2010 in review

WordPress sent me this lovely summary. 🙂

The stats helper monkeys at WordPress.com mulled over how this blog did in 2010, and here’s a high level summary of its overall blog health:

Healthy blog!

The Blog-Health-o-Meter™ reads Wow.

Crunchy numbers

Featured image

A helper monkey made this abstract painting, inspired by your stats.

About 3 million people visit the Taj Mahal every year. This blog was viewed about 40,000 times in 2010. If it were the Taj Mahal, it would take about 5 days for that many people to see it.

In 2010, there were 75 new posts, growing the total archive of this blog to 447 posts. There were 2 pictures uploaded, taking up a total of 55kb.

The busiest day of the year was November 19th with 256 views. The most popular post that day was Pandan Agar Agar recipe.

Where did they come from?

The top referring sites in 2010 were Only Here for the Food, eating is the hard part, Loosen Your Belt and Eat Around Edmonton, A Canadian Foodie, and The Celiac Husband.

Some visitors came searching, mostly for baked portobello mushrooms, agar agar recipe, kabsa, gurney drive hawker centre, and langkawi food blog.

Attractions in 2010

These are the posts and pages that got the most views in 2010.


Pandan Agar Agar recipe June 2010
18 comments and 2 Likes on WordPress.com


Baked portobello mushrooms March 2009


Bellagio Buffet and Wynn Buffet, Las Vegas August 2009


Kimchi scrambled eggs February 2009


Langkawi food March 2009


Fun Friday

Isabelle, from the Little Red Kitchen, has a series on CBC Radio where she reviews various cookbooks. You can listen to past reviews here.

My Life in France by Julia Child with Alex Prud’Homme, and Julie and Julia: My Year of Cooking Dangerously by Julie Powell

Today you get two book reviews in one – My Life in France by Julia Child with Alex Prud’Homme, and Julie and Julia: My Year of Cooking Dangerously by Julie Powell.

I actually bought my copy of My Life in France way back in March when I picked it up in a clearance sale, but hadn’t gotten around to reading it. I recently picked up one of the (heavily discounted because it’s on the bestseller list) Julie and Julia books. And then I found out that I won a draw for a preview movie ticket, so I figured that I should probably read both books before going to enjoy the movie.

I first started reading Julie and Julia. It was a relatively quick read and I can certainly see how it would appeal to a certain kind of reader. My best description of the book would be to say it’s like Bridget Jones or one of the Shopaholic books, but with a lot of swearing, some food, and less charm. I tried to like this book – I really did. But I have to admit that she got on my nerves.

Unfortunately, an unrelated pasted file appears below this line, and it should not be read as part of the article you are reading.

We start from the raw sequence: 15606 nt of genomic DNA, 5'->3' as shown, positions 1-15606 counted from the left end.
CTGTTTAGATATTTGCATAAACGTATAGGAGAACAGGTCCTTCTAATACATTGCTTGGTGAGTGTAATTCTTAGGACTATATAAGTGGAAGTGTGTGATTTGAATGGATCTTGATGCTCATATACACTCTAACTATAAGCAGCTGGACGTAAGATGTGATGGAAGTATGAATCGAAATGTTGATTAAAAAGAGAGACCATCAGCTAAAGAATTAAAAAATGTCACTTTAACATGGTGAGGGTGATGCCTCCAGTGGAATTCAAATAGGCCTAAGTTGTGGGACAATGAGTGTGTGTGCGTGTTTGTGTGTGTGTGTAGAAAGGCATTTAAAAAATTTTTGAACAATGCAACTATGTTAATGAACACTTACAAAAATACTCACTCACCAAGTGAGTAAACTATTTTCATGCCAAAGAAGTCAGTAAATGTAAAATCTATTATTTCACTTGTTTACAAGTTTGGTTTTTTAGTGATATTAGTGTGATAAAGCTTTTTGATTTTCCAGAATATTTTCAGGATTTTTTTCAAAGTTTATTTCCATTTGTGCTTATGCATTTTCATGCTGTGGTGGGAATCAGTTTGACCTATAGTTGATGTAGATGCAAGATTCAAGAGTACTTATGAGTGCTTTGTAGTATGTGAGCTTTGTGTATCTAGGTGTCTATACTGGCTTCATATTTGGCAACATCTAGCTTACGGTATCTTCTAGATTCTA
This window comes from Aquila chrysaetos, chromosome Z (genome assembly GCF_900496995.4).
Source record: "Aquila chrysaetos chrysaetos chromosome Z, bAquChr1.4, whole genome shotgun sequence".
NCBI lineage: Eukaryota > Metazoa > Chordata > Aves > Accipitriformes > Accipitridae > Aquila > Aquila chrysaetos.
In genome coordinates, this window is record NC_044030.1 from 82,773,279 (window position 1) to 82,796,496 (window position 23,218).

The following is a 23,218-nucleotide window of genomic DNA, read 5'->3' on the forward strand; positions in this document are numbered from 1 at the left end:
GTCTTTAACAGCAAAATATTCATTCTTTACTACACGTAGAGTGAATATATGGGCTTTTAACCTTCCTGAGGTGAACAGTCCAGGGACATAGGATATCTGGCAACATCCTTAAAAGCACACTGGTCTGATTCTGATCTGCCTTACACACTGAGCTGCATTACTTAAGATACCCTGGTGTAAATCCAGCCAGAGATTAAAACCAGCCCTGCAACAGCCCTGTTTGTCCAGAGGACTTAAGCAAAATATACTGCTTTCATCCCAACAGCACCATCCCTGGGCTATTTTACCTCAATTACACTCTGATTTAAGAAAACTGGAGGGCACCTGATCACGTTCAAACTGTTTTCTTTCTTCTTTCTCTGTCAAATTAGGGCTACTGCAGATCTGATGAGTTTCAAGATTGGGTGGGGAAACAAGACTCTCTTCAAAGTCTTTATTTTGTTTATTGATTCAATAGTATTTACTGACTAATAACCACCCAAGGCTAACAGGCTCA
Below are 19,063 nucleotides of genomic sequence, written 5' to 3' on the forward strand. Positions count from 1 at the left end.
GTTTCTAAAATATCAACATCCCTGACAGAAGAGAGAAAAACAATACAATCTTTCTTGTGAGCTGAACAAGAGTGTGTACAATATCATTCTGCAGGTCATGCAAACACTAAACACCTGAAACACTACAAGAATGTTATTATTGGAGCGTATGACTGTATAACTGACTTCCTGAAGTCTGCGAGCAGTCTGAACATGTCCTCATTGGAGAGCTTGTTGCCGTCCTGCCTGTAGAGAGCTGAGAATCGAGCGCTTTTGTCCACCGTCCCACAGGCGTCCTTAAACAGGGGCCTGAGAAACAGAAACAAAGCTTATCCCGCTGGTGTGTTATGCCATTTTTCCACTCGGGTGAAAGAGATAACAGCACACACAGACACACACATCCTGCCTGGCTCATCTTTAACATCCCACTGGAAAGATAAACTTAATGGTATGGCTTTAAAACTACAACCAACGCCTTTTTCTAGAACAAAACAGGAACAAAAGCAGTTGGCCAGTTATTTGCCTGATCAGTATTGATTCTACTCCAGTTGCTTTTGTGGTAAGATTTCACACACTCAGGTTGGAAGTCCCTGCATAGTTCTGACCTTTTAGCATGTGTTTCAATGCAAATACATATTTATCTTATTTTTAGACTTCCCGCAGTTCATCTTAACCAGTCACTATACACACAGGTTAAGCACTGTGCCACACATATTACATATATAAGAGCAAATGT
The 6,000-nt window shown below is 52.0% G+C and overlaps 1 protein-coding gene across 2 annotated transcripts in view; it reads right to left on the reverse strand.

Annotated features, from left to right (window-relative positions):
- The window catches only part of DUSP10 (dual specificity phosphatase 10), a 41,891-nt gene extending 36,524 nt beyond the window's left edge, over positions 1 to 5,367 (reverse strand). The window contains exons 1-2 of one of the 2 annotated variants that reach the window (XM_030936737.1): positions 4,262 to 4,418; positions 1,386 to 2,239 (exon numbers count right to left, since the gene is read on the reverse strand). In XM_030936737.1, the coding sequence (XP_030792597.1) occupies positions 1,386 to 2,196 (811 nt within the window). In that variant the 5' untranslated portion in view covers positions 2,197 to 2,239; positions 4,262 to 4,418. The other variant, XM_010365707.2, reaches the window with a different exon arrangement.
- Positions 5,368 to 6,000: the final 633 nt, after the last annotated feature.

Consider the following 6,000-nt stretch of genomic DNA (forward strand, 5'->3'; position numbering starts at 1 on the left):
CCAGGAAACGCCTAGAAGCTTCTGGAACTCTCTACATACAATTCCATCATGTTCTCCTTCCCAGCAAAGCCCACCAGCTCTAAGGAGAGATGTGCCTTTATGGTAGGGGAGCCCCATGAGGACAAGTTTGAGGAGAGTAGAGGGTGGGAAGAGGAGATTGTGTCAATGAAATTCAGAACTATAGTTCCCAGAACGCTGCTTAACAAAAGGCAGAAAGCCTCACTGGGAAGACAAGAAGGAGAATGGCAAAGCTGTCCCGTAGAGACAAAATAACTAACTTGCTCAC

It’s not so much about the food as a journey that Powell takes to “find herself.” Julia Child and her food just happened to be the tool. To be very frank, there were too many times that I felt like she didn’t like any of the food she was making. And when she did like the food, the descriptions usually ended up being something like “hmm” or “mmm” or “it was good so we ate it” (I’m paraphrasing). There weren’t really many explanations as to why the food tasted good to her, or even in most cases why the food tasted bad.

Half-way through Julie and Julia I HAD to take a break. And so I switched to My Life in France.

This book is not so much an autobiography but is actually a collection of memories and vignettes, accompanied by many fantastic photos taken by Paul, Julia’s husband. I found this book even easier to read than Powell’s book due to the length of each vignette. Similar to a book of short stories, it is a book that can be easily picked up and put down again without interuppting the narrative flow.

Julia and Paul’s adventures in France made for entertaining reading. And, unlike Powell’s book, you can actually feel the passion Child had for food. Food, however, isn’t the only thing that you experience in this book. You get to see post-war France through Child’s eyes, and even some insight into the political life of the U.S. diplomatic service.

This book makes me want to go to France. And to try cooking some of Child’s recipes, whereas Powell’s book gave me very little encouragement to even flip through the cookbooks. If you want to learn about Julia Child, I highly recommend My Life in France. I unfortunately cannot say the same for Julie and Julia, unless you’re looking for chick lit.

I’m seeing the movie tonight, so expect a review in the next couple of days.

Edited to add: After some thought over the past couple of days I decided that I should have added this to my original review. I just wanted to say that my opinion of Julie Powell’s writing is only based on her book, and not the old blog or her current blog. I’ll be honest and say that I don’t read either one. At one point I did read a bunch of her Julie/Julia blog posts around the time that she was finishing her project but I didn’t find it particularly compelling at the time and never bothered to read the whole thing or to continue to follow her. I do admire that she finished the whole project, but I didn’t care for the book and I think I agree with Julia Child’s opinion that it didn’t seem like Julie respected the food.